I rarely work a climb more than a couple of times, but I really don't push myself that much. The one exception was Ego Trip. I must have tried it 10 times over a couple of weeks, always at about 7am before work one summer. The problem was the crux move over that pesky overlap. Every time I couldn't get it I would pull the rope and do it again.

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Offline Pete Jackson

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Re: Working a Route
« Reply #10 on: March 11, 2014, 09:53:44 AM »
What's the longest time you have spent working a route ???? Days ? Weeks ??

I've been working on My hard project since July 2010. :) I've topped out with many hangs, done all the moves, etc, but never linked them all together. It's too hard for me but I still consider it a project because it keeps me motivated to learn and keep trying.
We came to climb, not to whine.

Offline old_school

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Re: Working a Route
« Reply #11 on: March 11, 2014, 09:58:47 AM »
Longest was 6 weeks on Captain Fingers at Rumney...you can cheat and go right, but I wanted to get it the way it was designed. Thing is...its an awful route!!! lol About a Month on Apocalypse...got that (great route...even after the hold broke!!) And about a month on Flesh For Lulu...still haven't gotten it clean...I'm fat!!!  :P
"Before you criticize someone, walk a mile in their shoes. That way when you criticize them, you will be a mile away from them and you will have their shoes."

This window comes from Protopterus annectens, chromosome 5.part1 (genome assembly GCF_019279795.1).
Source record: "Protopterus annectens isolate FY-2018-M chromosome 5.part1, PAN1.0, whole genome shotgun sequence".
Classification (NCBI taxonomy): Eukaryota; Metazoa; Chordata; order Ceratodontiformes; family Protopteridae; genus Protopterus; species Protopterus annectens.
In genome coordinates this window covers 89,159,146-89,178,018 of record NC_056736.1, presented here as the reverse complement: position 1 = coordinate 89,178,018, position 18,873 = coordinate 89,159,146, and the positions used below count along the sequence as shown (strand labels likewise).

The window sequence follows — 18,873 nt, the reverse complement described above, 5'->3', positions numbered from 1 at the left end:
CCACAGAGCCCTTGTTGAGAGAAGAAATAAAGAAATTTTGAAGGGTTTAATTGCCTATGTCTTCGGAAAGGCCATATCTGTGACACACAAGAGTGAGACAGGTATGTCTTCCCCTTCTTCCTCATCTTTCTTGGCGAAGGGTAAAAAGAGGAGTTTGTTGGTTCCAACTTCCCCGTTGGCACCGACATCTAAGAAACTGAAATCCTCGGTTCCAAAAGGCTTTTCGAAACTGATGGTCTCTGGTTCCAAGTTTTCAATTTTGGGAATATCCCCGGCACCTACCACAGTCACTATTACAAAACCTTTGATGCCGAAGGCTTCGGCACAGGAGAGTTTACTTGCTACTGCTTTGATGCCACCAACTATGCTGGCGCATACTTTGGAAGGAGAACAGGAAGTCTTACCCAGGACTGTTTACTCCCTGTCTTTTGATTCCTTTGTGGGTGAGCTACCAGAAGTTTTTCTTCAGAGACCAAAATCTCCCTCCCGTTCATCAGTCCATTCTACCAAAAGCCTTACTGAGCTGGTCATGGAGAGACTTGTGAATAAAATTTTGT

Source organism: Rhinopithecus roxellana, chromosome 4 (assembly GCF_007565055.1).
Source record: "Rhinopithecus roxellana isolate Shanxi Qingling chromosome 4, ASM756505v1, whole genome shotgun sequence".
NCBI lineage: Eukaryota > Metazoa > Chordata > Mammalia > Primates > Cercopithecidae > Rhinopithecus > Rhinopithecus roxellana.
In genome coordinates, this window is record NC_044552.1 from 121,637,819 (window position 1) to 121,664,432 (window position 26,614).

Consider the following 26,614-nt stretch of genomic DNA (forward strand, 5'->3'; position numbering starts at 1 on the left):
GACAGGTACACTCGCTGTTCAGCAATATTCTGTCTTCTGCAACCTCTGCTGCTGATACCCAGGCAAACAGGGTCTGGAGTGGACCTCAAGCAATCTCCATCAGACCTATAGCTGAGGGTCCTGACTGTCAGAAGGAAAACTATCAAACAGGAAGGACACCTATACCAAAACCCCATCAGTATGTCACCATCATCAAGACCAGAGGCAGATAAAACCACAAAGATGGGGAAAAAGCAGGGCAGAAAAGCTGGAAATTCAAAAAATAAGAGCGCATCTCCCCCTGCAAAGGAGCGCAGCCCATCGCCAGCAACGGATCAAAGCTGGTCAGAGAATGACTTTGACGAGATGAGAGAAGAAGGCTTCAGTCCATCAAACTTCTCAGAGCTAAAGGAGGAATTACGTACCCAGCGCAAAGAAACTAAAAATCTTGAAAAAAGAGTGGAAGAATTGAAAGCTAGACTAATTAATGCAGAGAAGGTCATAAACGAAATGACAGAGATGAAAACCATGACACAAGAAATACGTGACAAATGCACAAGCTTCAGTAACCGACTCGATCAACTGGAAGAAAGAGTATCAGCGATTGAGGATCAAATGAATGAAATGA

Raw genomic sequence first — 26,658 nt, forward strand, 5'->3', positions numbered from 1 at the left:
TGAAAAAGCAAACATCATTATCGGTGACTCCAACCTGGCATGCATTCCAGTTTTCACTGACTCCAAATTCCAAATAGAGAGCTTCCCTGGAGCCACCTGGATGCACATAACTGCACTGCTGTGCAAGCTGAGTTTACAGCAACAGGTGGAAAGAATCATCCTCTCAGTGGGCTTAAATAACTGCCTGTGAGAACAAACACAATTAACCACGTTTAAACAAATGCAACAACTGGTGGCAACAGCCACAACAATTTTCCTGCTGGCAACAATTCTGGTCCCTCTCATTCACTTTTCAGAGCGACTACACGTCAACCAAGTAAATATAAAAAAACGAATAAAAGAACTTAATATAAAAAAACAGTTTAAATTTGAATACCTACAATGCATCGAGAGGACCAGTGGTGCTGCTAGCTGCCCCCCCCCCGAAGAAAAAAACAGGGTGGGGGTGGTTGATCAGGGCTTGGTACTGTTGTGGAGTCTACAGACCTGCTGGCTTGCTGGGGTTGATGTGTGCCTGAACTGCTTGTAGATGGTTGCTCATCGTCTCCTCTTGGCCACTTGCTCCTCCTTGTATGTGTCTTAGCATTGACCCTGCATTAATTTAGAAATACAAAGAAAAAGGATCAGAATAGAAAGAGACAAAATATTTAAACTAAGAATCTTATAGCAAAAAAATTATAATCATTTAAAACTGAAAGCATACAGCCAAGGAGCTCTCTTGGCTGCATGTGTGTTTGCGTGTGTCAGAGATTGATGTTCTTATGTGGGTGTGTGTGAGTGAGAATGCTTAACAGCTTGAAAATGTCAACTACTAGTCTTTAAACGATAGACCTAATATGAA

Offline strandman

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Re: Working a Route
« Reply #12 on: March 11, 2014, 10:54:41 AM »
BITD i really sucked at bouldering..really bad. i got obsessed about a route  at Lincoln Woods, short little slab.. maybe 12' high.. I limited myself to 3 tries per visit.. 52 tries later( I wrote it down )   ::)  Then sticky rubber came out and it was easy.

Armaggedon on Cathedral... 7 visits over several years..maybe 3-4 falls total, no more than 10-15'..the gear is suspect and then there is none...

Clean Sweep took 5 days, but 3+ of that was scrubbing !

Offline JoeC

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Re: Working a Route
« Reply #13 on: March 11, 2014, 01:57:11 PM »
Flesh is definitely on my tick list!

Offline M_Sprague

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Re: Working a Route
« Reply #14 on: March 11, 2014, 05:51:40 PM »
On my hardest FA, King Cobra at Rumney I think I spent about a month of weekends actually trying to climb it, maybe a little more. Most of my harder projects are FAs, so I spend a lot of time cleaning and bolting them, usually climbing sections over and over again while doing that, so it is hard to quantify actual climbing time. A lot of them I can't get back on regularly too.
Some projects take me years since once I have TRed  a project, if I don't manage to lead it right away, I usually have found some other potential line that I am all excited about which takes my attention. Regarding other people's routes, Ward's Rocket Man at Rumney kept me working on and off for a several years. I managed to TR it a couple times, but was never on it consistently enough to lead it successfully; I kept having to relearn it. I don't mind working on a good route for a long time, but my attention is easily distracted by other new lines. At any crag I go to I am pretty much immediately looking at new route potential. My goal this year is not to allow myself to get distracted and clean up and finish at least 5 old projects before any new one, lol. I had to make a spreadsheet this winter to try to remember them all.